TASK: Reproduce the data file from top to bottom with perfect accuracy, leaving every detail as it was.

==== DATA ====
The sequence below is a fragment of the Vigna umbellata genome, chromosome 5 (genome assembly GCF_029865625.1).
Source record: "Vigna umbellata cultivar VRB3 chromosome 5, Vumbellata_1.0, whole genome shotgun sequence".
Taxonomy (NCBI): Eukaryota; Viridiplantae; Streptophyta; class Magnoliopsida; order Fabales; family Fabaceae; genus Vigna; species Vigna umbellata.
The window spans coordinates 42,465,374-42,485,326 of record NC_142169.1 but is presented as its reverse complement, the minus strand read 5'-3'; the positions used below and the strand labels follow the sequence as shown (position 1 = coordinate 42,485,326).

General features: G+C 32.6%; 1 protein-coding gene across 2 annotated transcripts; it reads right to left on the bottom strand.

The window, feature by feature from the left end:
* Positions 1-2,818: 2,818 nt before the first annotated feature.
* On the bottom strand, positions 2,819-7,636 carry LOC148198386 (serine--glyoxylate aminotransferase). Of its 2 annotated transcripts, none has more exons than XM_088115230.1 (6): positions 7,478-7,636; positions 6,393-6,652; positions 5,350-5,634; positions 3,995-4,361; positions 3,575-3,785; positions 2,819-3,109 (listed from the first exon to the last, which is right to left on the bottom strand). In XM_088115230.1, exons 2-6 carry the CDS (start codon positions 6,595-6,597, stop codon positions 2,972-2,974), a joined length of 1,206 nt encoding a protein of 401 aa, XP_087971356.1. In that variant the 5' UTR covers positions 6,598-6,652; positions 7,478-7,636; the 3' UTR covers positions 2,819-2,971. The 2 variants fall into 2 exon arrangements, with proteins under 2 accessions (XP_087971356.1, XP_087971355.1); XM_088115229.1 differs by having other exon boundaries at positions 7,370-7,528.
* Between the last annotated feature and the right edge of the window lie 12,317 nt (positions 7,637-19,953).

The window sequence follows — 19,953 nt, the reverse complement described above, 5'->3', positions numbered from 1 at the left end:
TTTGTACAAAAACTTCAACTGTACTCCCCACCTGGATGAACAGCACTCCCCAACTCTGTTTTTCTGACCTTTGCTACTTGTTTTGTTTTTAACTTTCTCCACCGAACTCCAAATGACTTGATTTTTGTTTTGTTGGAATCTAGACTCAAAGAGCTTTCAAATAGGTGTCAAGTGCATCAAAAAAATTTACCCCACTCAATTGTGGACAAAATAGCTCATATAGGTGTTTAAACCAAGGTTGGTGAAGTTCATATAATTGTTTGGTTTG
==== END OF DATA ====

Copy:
The sequence below is a fragment of the Vigna umbellata genome, chromosome 5 (genome assembly GCF_029865625.1).
Source record: "Vigna umbellata cultivar VRB3 chromosome 5, Vumbellata_1.0, whole genome shotgun sequence".
Taxonomy (NCBI): Eukaryota; Viridiplantae; Streptophyta; class Magnoliopsida; order Fabales; family Fabaceae; genus Vigna; species Vigna umbellata.
The window spans coordinates 42,465,374-42,485,326 of record NC_142169.1 but is presented as its reverse complement, the minus strand read 5'-3'; the positions used below and the strand labels follow the sequence as shown (position 1 = coordinate 42,485,326).

General features: G+C 32.6%; 1 protein-coding gene across 2 annotated transcripts; it reads right to left on the bottom strand.

The window, feature by feature from the left end:
* Positions 1-2,818: 2,818 nt before the first annotated feature.
* On the bottom strand, positions 2,819-7,636 carry LOC148198386 (serine--glyoxylate aminotransferase). Of its 2 annotated transcripts, none has more exons than XM_088115230.1 (6): positions 7,478-7,636; positions 6,393-6,652; positions 5,350-5,634; positions 3,995-4,361; positions 3,575-3,785; positions 2,819-3,109 (listed from the first exon to the last, which is right to left on the bottom strand). In XM_088115230.1, exons 2-6 carry the CDS (start codon positions 6,595-6,597, stop codon positions 2,972-2,974), a joined length of 1,206 nt encoding a protein of 401 aa, XP_087971356.1. In that variant the 5' UTR covers positions 6,598-6,652; positions 7,478-7,636; the 3' UTR covers positions 2,819-2,971. The 2 variants fall into 2 exon arrangements, with proteins under 2 accessions (XP_087971356.1, XP_087971355.1); XM_088115229.1 differs by having other exon boundaries at positions 7,370-7,528.
* Between the last annotated feature and the right edge of the window lie 12,317 nt (positions 7,637-19,953).

The window sequence follows — 19,953 nt, the reverse complement described above, 5'->3', positions numbered from 1 at the left end:
TTTGTACAAAAACTTCAACTGTACTCCCCACCTGGATGAACAGCACTCCCCAACTCTGTTTTTCTGACCTTTGCTACTTGTTTTGTTTTTAACTTTCTCCACCGAACTCCAAATGACTTGATTTTTGTTTTGTTGGAATCTAGACTCAAAGAGCTTTCAAATAGGTGTCAAGTGCATCAAAAAAATTTACCCCACTCAATTGTGGACAAAATAGCTCATATAGGTGTTTAAACCAAGGTTGGTGAAGTTCATATAATTGTTTGGTTTG